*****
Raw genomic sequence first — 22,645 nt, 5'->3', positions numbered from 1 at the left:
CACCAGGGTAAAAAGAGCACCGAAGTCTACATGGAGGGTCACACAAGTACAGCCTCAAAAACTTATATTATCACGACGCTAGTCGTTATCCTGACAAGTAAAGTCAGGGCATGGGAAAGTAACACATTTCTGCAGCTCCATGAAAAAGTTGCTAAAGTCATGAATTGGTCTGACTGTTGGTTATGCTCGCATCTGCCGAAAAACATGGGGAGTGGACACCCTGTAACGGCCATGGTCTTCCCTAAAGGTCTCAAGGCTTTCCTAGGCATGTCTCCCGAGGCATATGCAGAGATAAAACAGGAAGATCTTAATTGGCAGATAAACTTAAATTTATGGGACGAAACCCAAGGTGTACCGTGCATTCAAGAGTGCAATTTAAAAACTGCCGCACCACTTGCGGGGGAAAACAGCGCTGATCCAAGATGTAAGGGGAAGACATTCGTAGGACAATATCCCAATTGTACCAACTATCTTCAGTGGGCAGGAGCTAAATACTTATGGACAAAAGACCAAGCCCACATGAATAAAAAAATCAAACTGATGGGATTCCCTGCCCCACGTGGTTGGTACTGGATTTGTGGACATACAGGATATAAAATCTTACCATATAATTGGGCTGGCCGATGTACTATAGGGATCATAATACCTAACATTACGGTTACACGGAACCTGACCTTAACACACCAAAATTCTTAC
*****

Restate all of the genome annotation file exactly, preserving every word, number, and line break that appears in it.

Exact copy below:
Raw genomic sequence first — 22,645 nt, 5'->3', positions numbered from 1 at the left:
CACCAGGGTAAAAAGAGCACCGAAGTCTACATGGAGGGTCACACAAGTACAGCCTCAAAAACTTATATTATCACGACGCTAGTCGTTATCCTGACAAGTAAAGTCAGGGCATGGGAAAGTAACACATTTCTGCAGCTCCATGAAAAAGTTGCTAAAGTCATGAATTGGTCTGACTGTTGGTTATGCTCGCATCTGCCGAAAAACATGGGGAGTGGACACCCTGTAACGGCCATGGTCTTCCCTAAAGGTCTCAAGGCTTTCCTAGGCATGTCTCCCGAGGCATATGCAGAGATAAAACAGGAAGATCTTAATTGGCAGATAAACTTAAATTTATGGGACGAAACCCAAGGTGTACCGTGCATTCAAGAGTGCAATTTAAAAACTGCCGCACCACTTGCGGGGGAAAACAGCGCTGATCCAAGATGTAAGGGGAAGACATTCGTAGGACAATATCCCAATTGTACCAACTATCTTCAGTGGGCAGGAGCTAAATACTTATGGACAAAAGACCAAGCCCACATGAATAAAAAAATCAAACTGATGGGATTCCCTGCCCCACGTGGTTGGTACTGGATTTGTGGACATACAGGATATAAAATCTTACCATATAATTGGGCTGGCCGATGTACTATAGGGATCATAATACCTAACATTACGGTTACACGGAACCTGACCTTAACACACCAAAATTCTTAC